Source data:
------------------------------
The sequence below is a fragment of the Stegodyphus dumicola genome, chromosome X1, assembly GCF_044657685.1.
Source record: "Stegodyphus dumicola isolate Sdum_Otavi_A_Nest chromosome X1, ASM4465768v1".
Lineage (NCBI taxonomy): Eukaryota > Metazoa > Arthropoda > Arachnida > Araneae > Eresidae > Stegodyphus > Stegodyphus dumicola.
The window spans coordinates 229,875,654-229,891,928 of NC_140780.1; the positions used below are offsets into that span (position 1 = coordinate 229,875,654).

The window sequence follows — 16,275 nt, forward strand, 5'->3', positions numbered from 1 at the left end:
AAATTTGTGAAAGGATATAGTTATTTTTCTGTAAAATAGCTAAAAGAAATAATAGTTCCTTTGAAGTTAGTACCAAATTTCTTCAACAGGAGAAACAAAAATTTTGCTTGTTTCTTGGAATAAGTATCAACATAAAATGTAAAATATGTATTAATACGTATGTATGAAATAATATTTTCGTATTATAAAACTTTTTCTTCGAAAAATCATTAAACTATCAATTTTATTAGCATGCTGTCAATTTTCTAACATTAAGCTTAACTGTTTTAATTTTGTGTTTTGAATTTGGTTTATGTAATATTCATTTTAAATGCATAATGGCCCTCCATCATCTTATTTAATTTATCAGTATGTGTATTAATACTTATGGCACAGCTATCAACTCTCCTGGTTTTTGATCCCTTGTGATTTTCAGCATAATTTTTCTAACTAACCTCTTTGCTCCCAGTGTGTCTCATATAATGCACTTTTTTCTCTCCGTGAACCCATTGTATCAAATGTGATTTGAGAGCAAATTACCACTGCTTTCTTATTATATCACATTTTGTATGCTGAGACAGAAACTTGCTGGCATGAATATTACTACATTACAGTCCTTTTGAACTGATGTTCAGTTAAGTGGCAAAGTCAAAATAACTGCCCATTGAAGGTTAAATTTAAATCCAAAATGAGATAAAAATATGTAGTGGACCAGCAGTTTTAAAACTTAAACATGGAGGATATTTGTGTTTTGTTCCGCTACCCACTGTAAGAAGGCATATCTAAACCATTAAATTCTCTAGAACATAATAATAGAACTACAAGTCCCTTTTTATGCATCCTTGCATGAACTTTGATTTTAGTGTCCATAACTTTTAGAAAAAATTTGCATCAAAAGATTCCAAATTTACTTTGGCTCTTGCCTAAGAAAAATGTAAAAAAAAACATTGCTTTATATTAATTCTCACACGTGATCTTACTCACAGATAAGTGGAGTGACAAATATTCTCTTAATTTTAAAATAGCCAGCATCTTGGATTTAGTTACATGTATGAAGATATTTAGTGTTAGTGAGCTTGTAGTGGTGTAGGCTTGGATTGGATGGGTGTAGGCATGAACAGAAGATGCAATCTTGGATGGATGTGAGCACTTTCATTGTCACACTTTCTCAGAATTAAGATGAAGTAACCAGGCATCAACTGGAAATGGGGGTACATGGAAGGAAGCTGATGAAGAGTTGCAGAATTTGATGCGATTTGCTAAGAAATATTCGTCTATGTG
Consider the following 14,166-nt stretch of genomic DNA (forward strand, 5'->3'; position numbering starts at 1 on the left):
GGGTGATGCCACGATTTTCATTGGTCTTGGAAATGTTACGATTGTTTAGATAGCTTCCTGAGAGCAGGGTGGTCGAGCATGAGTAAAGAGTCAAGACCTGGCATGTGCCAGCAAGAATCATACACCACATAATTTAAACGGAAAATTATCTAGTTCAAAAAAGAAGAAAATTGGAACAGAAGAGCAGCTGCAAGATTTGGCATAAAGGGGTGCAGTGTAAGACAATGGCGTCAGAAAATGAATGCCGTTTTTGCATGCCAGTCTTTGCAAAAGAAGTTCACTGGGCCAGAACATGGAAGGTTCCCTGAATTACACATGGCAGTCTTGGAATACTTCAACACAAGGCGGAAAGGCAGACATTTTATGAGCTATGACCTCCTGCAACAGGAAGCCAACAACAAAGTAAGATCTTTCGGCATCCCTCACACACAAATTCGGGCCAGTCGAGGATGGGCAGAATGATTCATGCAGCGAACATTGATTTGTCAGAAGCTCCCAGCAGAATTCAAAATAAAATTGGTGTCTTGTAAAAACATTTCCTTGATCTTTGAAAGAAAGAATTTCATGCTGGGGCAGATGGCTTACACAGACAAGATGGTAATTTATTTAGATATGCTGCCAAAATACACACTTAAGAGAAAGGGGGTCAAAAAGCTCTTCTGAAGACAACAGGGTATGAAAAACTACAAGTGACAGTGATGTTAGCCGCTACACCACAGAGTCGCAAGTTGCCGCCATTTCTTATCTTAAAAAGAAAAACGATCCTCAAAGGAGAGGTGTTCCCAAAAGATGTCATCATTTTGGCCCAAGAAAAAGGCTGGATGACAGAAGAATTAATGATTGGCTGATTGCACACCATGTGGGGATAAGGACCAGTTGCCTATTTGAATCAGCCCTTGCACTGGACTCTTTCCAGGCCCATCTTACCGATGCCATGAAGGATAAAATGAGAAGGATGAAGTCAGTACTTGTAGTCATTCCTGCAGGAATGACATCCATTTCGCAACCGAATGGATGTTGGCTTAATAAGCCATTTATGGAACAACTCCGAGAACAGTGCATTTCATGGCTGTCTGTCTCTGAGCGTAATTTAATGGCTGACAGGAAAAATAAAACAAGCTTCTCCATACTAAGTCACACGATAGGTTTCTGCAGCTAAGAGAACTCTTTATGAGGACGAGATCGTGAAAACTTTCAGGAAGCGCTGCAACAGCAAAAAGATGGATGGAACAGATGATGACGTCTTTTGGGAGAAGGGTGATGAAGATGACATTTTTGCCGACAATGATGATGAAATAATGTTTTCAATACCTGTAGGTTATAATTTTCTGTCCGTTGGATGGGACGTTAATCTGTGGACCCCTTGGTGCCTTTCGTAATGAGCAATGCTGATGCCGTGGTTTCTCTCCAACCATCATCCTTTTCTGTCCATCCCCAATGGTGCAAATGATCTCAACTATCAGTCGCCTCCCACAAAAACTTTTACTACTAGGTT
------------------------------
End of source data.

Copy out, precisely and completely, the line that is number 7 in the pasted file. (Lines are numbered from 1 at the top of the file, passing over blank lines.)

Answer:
Consider the following 14,166-nt stretch of genomic DNA (forward strand, 5'->3'; position numbering starts at 1 on the left):